There is evidence that WGA may cause increased shedding of the intestinal brush border membrane, reduction in surface area, acceleration of cell losses and shortening of villi, via binding to the surface of the villi. WGA can mimic the effects of epidermal growth factor (EGF) at the cellular level, indicating that the crypt hyperplasia seen in celiac disease may be due to a mitogenic reponse induced by WGA. WGA has been implicated in obesity and “leptin resistance” by blocking the receptor in the hypothalamus for the appetite satiating hormone leptin. WGA has also been shown to have an insulin-mimetic action, potentially contributing to weight gain and insulin resistance.15 And, as discussed earlier, wheat lectin has been shown to induce IgA mediated damage to the kidney, indicating that nephropathy and kidney cancer may be associated with wheat consumption.

5) WHEAT PEPTIDES EXHIBIT MOLECULAR MIMICRY

Gliadorphin and gluten exporphins exhibit a form of molecular mimicry that affects the nervous system, but other wheat proteins effect different organ systems. The digestion of gliadin produces a peptide that is 33 amino acids long and is known as 33-mer which has a remarkable homology to the internal sequence of pertactin, the immunodominant sequence in the Bordetella pertussis bacteria (whooping cough). Pertactin is considered a highly immunogenic virulence factor, and is used in vaccines to amplify the adaptive immune response. It is possible the immune system may confuse this 33-mer with a pathogen resulting in either or both a cell-mediated and adaptive immune response against Self.

6) WHEAT CONTAINS HIGH LEVELS OF EXCITO-TOXINS

John B. Symes, D.V.M. is responsible for drawing attention to the potential excitotoxicity of wheat, dairy, and soy, due to their exceptionally high levels of the non-essential amino acids glutamic and aspartic acid. Excitotoxicity is a pathological process where glutamic and aspartic acid cause an over-activation of the nerve cell receptors (e.g. NMDA and AMPA receptor) leading to calcium induced nerve and brain injury. Of all cereal grasses commonly consumed wheat contains the highest levels of glutamic acid and aspartic acid. Glutamic acid is largely responsible for wheat’s exceptional taste. The Japanese coined the word umami to describe the extraordinary “yummy” effect that glutamic acid exerts on the tongue and palate, and invented monosodium glutamate (MSG) to amplify this sensation. Though the Japanese first synthesized MSG from kelp, wheat can also be used due to its high glutamic acid content. It is likely that wheat’s popularity, alongside its opiate-like activity, has everything to do with the natural flavor-enhancers already contained within it. These amino acids may contribute to neurodegenerative conditions such as Multiple sclerosis, Alzhemier’s, Huntington’s disease, and other nervous disorders such as Epilepsy, Attention Deficit Disorder and Migraines.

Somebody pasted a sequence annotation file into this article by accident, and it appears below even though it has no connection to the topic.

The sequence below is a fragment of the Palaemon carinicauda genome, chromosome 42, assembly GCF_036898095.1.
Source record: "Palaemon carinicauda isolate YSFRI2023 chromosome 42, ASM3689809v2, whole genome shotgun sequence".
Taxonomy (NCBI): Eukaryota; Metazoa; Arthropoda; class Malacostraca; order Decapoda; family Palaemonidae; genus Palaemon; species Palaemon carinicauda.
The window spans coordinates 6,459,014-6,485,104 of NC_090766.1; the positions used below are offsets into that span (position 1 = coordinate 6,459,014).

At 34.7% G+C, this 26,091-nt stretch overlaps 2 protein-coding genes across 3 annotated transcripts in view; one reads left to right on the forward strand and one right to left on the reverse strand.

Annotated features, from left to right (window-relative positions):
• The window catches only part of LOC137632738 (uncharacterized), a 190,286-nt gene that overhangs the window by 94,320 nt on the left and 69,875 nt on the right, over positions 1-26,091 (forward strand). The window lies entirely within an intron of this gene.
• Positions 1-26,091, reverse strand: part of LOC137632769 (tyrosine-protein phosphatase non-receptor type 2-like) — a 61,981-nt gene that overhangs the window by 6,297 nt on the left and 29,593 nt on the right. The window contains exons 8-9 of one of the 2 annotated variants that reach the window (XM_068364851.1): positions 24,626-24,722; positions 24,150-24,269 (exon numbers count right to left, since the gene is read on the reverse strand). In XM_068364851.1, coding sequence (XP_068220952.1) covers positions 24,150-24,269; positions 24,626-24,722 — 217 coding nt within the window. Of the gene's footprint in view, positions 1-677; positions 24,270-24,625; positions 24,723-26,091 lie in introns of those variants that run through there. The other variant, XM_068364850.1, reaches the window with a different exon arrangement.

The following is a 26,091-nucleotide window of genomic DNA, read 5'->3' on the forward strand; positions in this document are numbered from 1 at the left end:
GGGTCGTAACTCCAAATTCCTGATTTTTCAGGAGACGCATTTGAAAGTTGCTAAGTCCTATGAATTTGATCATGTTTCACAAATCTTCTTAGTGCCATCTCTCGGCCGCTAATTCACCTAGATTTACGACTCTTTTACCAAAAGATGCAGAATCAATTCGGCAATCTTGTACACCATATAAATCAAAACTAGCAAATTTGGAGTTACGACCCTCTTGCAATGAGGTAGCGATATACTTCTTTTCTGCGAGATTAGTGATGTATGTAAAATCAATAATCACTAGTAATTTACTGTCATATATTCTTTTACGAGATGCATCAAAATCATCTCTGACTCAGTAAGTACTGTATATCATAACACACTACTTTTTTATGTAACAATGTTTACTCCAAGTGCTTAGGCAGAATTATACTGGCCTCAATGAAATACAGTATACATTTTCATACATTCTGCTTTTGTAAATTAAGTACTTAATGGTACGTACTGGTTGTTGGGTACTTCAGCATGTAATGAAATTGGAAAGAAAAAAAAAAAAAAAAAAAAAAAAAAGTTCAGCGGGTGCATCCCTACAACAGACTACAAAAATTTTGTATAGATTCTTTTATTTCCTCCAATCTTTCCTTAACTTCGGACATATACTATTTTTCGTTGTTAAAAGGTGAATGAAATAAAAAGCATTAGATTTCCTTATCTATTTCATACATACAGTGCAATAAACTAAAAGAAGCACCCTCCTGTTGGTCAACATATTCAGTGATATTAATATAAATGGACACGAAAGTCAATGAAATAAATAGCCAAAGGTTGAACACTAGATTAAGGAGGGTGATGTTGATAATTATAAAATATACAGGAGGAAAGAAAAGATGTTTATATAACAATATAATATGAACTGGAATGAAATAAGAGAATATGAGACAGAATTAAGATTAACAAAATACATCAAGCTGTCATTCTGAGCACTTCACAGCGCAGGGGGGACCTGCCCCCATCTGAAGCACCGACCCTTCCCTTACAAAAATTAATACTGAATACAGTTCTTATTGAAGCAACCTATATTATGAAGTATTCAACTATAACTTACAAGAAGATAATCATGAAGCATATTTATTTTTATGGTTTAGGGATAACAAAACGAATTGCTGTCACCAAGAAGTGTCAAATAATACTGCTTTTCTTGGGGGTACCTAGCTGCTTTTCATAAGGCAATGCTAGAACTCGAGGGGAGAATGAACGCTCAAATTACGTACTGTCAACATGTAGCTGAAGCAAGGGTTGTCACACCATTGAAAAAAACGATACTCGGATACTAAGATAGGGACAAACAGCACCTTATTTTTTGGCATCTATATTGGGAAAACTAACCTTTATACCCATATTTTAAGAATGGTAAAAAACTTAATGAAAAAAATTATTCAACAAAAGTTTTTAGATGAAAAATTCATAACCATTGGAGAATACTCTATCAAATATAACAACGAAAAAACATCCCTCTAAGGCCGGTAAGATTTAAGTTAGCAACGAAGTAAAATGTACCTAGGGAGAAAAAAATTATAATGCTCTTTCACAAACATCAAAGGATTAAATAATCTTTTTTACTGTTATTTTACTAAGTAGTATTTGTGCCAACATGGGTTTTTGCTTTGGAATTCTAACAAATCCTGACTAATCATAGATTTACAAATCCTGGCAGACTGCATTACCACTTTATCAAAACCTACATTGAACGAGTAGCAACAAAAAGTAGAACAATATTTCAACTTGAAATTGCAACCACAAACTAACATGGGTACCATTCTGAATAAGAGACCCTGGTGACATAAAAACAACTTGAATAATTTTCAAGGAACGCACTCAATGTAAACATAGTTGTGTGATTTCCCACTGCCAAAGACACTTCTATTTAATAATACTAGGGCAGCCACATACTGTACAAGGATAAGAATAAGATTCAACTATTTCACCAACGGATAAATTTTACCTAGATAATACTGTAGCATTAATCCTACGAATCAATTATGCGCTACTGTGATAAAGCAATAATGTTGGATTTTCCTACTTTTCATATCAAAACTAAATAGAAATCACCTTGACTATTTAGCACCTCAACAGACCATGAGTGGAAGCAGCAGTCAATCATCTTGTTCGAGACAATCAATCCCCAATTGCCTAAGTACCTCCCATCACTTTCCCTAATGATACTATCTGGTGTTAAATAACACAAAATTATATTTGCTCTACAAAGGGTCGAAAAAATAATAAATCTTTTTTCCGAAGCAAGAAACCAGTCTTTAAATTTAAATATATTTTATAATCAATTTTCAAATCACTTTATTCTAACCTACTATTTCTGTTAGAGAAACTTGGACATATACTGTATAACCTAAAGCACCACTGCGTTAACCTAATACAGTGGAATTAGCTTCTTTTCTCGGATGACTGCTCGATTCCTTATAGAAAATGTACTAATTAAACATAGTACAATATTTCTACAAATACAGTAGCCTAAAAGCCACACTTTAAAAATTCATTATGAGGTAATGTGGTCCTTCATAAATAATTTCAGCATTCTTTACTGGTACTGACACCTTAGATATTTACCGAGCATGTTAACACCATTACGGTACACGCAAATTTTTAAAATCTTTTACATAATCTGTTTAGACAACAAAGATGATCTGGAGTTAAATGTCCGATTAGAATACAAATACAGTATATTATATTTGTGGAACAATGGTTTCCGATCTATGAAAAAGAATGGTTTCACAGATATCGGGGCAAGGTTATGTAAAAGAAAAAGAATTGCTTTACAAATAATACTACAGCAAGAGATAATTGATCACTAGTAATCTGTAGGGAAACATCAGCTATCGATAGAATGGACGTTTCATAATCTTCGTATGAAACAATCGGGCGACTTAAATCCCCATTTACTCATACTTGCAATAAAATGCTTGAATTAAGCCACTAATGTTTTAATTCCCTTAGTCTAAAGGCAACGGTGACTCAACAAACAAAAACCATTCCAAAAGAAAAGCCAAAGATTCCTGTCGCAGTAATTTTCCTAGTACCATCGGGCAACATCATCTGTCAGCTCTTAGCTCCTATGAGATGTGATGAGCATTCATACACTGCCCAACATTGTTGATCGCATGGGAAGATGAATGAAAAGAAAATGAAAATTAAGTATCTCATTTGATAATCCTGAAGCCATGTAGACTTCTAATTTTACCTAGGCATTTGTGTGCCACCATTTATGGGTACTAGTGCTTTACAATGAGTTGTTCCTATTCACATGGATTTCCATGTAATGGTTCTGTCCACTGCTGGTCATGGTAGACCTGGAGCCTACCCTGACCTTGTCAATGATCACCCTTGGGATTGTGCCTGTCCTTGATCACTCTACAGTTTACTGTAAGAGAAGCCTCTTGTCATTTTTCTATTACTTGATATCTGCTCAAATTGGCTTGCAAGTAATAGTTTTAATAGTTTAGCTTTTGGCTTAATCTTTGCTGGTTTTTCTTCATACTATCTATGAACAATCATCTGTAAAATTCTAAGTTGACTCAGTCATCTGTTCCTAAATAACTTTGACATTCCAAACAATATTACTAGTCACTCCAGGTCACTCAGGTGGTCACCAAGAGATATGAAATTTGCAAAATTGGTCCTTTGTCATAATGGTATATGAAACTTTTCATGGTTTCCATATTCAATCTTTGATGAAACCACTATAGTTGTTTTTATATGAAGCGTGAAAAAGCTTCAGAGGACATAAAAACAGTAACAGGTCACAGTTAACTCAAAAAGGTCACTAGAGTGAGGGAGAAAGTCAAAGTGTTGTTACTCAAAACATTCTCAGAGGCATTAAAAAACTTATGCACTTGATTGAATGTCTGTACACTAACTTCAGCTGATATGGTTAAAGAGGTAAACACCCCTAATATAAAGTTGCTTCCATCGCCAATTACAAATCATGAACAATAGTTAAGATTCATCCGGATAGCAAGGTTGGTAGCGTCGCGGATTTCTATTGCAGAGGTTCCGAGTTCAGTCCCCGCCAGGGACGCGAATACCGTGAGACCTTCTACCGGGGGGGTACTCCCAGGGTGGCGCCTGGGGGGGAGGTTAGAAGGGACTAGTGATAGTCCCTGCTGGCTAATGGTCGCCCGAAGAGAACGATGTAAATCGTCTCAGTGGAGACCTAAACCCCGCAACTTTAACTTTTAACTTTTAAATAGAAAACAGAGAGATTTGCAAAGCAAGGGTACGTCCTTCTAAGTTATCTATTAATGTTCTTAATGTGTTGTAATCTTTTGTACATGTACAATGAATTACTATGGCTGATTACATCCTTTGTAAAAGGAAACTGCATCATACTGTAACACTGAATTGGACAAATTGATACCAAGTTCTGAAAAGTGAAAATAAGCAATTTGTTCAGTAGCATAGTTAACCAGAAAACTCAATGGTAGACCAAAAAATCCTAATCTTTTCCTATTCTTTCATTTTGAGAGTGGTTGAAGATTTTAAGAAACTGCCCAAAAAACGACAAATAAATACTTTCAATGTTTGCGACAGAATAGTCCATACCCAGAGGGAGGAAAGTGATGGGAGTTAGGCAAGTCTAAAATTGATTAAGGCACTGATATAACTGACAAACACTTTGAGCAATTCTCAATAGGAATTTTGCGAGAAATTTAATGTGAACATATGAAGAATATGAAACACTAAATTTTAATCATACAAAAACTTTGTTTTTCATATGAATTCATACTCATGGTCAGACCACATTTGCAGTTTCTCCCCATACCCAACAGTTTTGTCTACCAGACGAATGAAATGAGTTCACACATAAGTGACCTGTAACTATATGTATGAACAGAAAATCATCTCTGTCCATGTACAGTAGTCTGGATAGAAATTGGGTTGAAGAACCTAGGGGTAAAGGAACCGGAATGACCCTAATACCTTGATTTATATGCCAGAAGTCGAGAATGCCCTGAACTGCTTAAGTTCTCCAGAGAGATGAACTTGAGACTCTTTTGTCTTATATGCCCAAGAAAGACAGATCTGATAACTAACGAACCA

CONCLUSION

In this article I have proposed that celiac disease be viewed not as a rare “genetically-determined” disorder, but as an extreme example of our body communicating to us a once universal, species-specific affliction: severe intolerance to wheat. Celiac disease reflects back to us how profoundly our diet has diverged from what was, until only recently a grain free diet, and even more recently, a wheat free one. We are so profoundly distanced from that dramatic Neolithic transition in cultural time that “missing is any sense that anything is missing.” The body, on the other hand, cannot help but remember a time when cereal grains were alien to the diet, because in biological time it was only moments ago.